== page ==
By Marlena Hartz : CNJ staff writer
CLOVIS — Throngs of Clovis residents waded through tatters of their lives Saturday as officials plodded to piece together a broken town.
Casey and Alanda LeClear stood with their hands clasped in their Brady Avenue yard. Behind them, family members heaved wooden beams, insulation and shingles from their ruined home into the bed of a truck.
A mattress shielded the couple and their two young sons from the tornado that ripped through southeast Clovis on Friday night.
“That’s the only thing that saved us,” Alanda, 25, said of the mattress.
The twister that touched down at 7:54 p.m. toppled motor homes and wreaked havoc in patches of east and south Clovis. Moving northeast, the storm left 35 injured, including one critically.
Names of the injured were not released.
Plains Regional Medical Center Chief Operating Nurse Liz Crouch said four of the five people admitted to the hospital Friday remained there Saturday. One was listed in critical condition and another was transferred to a Lubbock hospital, Crouch said.
Betty Denton of Clovis said her mother, 90-year-old Heleneta Blevins, was critically wounded by the tornado.
She said her mother lived in a trailer on South Prince Street that is now demolished. Her brother, who was also in the trailer, was injured, too.
“The tornado picked them both up,” said Denton on Saturday, flanked by friends and family outside the hospital.
She said her mother was unresponsive Saturday.
“We love her. We know God will take her,” she said.
“This feels like hell,” she said. “It’s not an easy thing.”
Roads remained closed into Saturday night, including U.S. 70 to Portales, and downed power lines snaked through pockets of the city, Clovis officials said.
About 1,000 homes remained without power late Saturday, according to Clovis Xcel Energy engineer Terry Randall.
He said roughly 60 power lines were knocked down by the storm. Portions of Clovis may remain without electricity for at least three days, Clovis officials said.
About 100 homes and businesses received major damage in Friday’s storm, officials said.
“I feel like I’m in a dream,” said Clovis resident Martha Valadez, who huddled underneath a table with her pregnant daughter Friday as the tornado tore through her east Clovis neighborhood.
The windows of her home burst and a tree smashed through her living room. She spent Saturday cleaning up the mess.
Her neighborhood and others filled with good Samaritans who hauled away debris and offered food and drink.
“It’s our duty,” said Eric Uranga, 24, of Clovis, who combed the streets of Clovis with members of his church to distribute water and offer help.
Clovis officials declared the city in a state of emergency Saturday.
Director of the New Mexico Emergency Operation Center Jeff Phillips said Gov. Bill Richardson endorses releasing state funds for disaster relief in Clovis.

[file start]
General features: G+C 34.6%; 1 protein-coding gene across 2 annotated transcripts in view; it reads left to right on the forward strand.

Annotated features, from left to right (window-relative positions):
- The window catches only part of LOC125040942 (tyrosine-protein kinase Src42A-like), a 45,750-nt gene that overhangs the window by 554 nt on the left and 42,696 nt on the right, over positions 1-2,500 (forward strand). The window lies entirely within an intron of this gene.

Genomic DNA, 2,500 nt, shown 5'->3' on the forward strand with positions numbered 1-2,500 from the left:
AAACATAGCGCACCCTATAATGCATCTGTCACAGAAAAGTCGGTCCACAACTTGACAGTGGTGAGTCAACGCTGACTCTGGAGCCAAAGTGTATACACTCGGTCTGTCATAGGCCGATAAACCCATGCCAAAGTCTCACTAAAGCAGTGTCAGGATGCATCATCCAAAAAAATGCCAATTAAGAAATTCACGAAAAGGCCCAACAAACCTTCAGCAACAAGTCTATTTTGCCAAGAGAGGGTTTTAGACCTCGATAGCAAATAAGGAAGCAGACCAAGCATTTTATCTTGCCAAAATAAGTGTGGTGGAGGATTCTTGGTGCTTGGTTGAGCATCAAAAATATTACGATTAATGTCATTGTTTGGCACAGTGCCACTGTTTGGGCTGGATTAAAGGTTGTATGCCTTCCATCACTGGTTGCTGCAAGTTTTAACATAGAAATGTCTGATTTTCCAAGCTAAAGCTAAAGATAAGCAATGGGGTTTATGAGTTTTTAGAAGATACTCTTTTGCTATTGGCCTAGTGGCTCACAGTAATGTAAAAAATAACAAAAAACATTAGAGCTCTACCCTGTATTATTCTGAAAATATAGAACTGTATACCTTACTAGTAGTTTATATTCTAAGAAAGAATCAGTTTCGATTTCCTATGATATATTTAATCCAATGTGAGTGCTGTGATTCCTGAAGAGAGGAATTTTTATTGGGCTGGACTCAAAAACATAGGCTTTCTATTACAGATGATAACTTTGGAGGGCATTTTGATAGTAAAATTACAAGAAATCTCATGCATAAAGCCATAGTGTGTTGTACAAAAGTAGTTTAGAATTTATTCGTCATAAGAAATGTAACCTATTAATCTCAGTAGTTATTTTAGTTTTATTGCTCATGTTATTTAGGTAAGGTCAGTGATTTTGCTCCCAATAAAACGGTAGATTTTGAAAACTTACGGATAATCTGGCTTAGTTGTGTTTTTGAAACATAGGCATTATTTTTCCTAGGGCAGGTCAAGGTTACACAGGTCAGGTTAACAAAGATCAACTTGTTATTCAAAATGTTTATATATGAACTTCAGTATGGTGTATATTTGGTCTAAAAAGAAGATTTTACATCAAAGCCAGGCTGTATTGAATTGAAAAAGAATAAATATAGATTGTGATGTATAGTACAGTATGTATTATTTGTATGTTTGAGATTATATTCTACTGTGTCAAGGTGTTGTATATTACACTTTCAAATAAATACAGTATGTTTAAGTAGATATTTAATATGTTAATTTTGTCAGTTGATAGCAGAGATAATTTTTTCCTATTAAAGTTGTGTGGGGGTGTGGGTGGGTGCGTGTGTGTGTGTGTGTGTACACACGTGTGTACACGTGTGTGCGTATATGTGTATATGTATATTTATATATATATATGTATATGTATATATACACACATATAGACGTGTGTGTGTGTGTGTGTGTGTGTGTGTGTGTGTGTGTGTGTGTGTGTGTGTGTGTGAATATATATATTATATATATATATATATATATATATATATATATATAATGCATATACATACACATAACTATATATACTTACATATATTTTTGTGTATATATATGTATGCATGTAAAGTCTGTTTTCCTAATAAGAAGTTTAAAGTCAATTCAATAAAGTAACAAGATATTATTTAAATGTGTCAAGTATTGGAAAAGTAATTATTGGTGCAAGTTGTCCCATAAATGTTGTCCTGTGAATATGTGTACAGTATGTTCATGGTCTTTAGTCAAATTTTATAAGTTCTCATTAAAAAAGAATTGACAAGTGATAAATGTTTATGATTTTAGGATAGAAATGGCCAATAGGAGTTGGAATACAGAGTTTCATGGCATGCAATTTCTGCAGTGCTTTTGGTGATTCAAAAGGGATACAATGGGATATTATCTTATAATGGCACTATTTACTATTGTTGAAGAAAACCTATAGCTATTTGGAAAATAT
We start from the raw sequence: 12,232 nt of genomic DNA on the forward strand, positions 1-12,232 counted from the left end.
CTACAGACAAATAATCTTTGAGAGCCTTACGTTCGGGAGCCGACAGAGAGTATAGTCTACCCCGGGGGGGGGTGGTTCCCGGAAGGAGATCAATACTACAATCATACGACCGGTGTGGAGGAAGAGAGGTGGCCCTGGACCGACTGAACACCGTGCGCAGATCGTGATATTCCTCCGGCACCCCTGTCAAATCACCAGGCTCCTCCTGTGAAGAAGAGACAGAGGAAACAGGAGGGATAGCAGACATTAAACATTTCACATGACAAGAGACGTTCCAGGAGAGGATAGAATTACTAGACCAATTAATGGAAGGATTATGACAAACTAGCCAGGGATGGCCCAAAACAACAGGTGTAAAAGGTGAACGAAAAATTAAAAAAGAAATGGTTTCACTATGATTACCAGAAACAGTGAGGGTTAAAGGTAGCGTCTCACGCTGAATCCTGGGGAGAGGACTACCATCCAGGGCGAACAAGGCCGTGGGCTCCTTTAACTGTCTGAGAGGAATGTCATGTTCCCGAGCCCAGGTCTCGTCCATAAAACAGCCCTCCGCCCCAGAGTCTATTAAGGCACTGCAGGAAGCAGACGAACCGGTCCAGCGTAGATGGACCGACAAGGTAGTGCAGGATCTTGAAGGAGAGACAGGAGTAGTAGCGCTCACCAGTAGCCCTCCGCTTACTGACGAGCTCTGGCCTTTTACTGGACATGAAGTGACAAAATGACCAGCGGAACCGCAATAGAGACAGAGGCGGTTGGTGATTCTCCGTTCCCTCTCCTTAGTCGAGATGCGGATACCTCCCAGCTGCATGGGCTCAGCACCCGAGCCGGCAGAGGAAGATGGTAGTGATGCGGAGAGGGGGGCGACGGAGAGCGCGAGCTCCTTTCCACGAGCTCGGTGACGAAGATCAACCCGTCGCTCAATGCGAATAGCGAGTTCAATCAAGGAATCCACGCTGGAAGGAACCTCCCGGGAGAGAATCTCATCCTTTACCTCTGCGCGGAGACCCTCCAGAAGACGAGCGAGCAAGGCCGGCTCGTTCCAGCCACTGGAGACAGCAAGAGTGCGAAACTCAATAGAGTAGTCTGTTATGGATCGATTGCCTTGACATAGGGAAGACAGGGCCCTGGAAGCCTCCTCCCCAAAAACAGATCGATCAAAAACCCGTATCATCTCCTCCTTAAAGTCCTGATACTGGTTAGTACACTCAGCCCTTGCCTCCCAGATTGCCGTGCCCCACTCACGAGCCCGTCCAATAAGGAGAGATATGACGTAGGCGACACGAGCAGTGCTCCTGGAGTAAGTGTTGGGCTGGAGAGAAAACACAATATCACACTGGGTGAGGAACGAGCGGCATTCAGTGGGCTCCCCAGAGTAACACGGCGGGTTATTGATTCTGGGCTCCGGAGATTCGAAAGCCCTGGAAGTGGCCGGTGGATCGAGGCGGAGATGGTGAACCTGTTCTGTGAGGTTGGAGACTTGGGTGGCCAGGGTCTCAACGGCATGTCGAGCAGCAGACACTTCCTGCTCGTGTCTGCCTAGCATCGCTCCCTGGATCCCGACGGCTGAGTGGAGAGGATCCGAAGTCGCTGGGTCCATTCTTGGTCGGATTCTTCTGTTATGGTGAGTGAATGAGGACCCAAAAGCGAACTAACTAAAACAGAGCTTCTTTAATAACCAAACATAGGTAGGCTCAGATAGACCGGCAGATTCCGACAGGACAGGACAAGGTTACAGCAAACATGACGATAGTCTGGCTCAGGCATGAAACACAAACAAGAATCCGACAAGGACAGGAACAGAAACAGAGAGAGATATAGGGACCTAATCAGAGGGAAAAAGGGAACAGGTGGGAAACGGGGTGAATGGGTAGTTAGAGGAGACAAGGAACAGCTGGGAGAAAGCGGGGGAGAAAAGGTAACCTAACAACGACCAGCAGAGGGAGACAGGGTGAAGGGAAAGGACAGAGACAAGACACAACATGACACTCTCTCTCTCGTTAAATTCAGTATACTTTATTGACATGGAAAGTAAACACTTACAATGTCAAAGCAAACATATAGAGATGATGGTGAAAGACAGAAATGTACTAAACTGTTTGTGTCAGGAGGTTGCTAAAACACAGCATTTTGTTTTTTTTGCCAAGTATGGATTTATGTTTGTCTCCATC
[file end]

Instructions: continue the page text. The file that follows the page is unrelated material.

Damage assessments were still under way Saturday evening and the exact number of homes and businesses damaged or destroyed in Clovis was not known.
State officials were still assessing damage, “house by house,” Saturday afternoon, Phillips said. Obtaining federal aid for Clovis depends on the extent of the damage, Phillips said.
“Public grounds — roads, easements — seem to be in good shape,” he said.
He said he would not speculate on the extent of damage Saturday.
Clovis City Manager Joe Thomas said “complete recovery” from the storm would likely take months.
The city of Clovis condemned two Mabry Drive businesses and another 50 to 60 buildings were declared OK to enter, but too dangerous to occupy, according to Clovis Building and Safety Director Pete Wilt.
One city building, the Baxter-Curren Senior Citizen Center, was damaged, Wilt said.
Two schools, Yucca Junior High and Lockwood Elementary, were severely damaged, according to Clovis officials. Parkview Elementary School sustained minimal damages, they said. Clovis Municipal Schools dismissed for spring break on Friday and classes resume April 2.
The Salvation Army sheltered six people Friday night at the Clovis High School Rock Staubus Gymnasium. The shelter shuttered early Saturday, with 15 families shuffled to local hotels. The Salvation Army remained stationed at the gym Saturday to provide food and assistance, according to Clovis Salvation Army Capt. Tammy Ray.
Countless more would need shelter if not “for neighbors helping neighbors,” Ray said.
Richardson also ordered about 20 soldiers from the New Mexico Army National Guard to provide support in Clovis. The soldiers will help assess property and business damage under the direction of the Clovis Police Department, said spokesman Maj. Kenneth Nava.
Richardson is slated to arrive today in Clovis.
A few residential electric water wells also stopped Saturday, Randall said.
The agriculture industry was also hit hard by the tornado. Scores of cows were dead in Roosevelt County and a handful died in Curry County, according to officials. Two horses were also found dead in Curry County and livestock wandered outside torn fences, Phillips said.
Thirteen twisters touched down Friday in New Mexico, according to the National Weather Service.
“These storms were coming in just like freight trains,” Albuquerque National Weather Service senior forecaster Tim Shy said.
They moved from south to north along the border of New Mexico and Texas, he said.
One tornado touched down in Quay County, five in Lea County, four in Roosevelt County, and two in Eddy County, Shy said.